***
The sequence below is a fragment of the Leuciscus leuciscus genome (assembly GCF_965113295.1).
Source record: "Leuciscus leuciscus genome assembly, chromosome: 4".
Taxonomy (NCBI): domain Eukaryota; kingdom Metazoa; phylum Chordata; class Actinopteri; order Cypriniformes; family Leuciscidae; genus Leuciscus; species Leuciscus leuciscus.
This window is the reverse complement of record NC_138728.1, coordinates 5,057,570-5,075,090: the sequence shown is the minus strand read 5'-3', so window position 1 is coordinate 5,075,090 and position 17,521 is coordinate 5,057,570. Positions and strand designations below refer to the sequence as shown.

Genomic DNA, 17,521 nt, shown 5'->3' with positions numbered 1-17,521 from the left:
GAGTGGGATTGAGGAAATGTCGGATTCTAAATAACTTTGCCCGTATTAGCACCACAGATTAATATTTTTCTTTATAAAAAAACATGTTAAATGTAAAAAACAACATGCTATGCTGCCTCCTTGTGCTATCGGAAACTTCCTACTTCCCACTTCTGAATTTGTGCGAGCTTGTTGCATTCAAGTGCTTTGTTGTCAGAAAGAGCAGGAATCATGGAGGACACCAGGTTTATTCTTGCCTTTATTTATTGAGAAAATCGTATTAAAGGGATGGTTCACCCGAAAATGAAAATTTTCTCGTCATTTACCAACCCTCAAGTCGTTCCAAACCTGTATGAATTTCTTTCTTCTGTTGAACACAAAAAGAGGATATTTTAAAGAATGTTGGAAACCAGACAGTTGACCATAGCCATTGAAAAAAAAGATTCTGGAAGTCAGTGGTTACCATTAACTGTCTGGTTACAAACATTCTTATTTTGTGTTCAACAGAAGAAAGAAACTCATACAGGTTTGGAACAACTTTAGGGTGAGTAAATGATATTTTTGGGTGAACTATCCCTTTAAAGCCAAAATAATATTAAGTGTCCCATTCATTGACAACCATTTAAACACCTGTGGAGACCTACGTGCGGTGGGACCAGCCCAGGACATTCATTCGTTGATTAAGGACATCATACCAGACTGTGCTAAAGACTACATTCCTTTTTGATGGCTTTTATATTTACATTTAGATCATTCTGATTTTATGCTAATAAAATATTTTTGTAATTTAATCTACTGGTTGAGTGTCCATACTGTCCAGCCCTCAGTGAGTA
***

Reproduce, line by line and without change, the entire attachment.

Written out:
The sequence below is a fragment of the Leuciscus leuciscus genome (assembly GCF_965113295.1).
Source record: "Leuciscus leuciscus genome assembly, chromosome: 4".
Taxonomy (NCBI): domain Eukaryota; kingdom Metazoa; phylum Chordata; class Actinopteri; order Cypriniformes; family Leuciscidae; genus Leuciscus; species Leuciscus leuciscus.
This window is the reverse complement of record NC_138728.1, coordinates 5,057,570-5,075,090: the sequence shown is the minus strand read 5'-3', so window position 1 is coordinate 5,075,090 and position 17,521 is coordinate 5,057,570. Positions and strand designations below refer to the sequence as shown.

Genomic DNA, 17,521 nt, shown 5'->3' with positions numbered 1-17,521 from the left:
GAGTGGGATTGAGGAAATGTCGGATTCTAAATAACTTTGCCCGTATTAGCACCACAGATTAATATTTTTCTTTATAAAAAAACATGTTAAATGTAAAAAACAACATGCTATGCTGCCTCCTTGTGCTATCGGAAACTTCCTACTTCCCACTTCTGAATTTGTGCGAGCTTGTTGCATTCAAGTGCTTTGTTGTCAGAAAGAGCAGGAATCATGGAGGACACCAGGTTTATTCTTGCCTTTATTTATTGAGAAAATCGTATTAAAGGGATGGTTCACCCGAAAATGAAAATTTTCTCGTCATTTACCAACCCTCAAGTCGTTCCAAACCTGTATGAATTTCTTTCTTCTGTTGAACACAAAAAGAGGATATTTTAAAGAATGTTGGAAACCAGACAGTTGACCATAGCCATTGAAAAAAAAGATTCTGGAAGTCAGTGGTTACCATTAACTGTCTGGTTACAAACATTCTTATTTTGTGTTCAACAGAAGAAAGAAACTCATACAGGTTTGGAACAACTTTAGGGTGAGTAAATGATATTTTTGGGTGAACTATCCCTTTAAAGCCAAAATAATATTAAGTGTCCCATTCATTGACAACCATTTAAACACCTGTGGAGACCTACGTGCGGTGGGACCAGCCCAGGACATTCATTCGTTGATTAAGGACATCATACCAGACTGTGCTAAAGACTACATTCCTTTTTGATGGCTTTTATATTTACATTTAGATCATTCTGATTTTATGCTAATAAAATATTTTTGTAATTTAATCTACTGGTTGAGTGTCCATACTGTCCAGCCCTCAGTGAGTA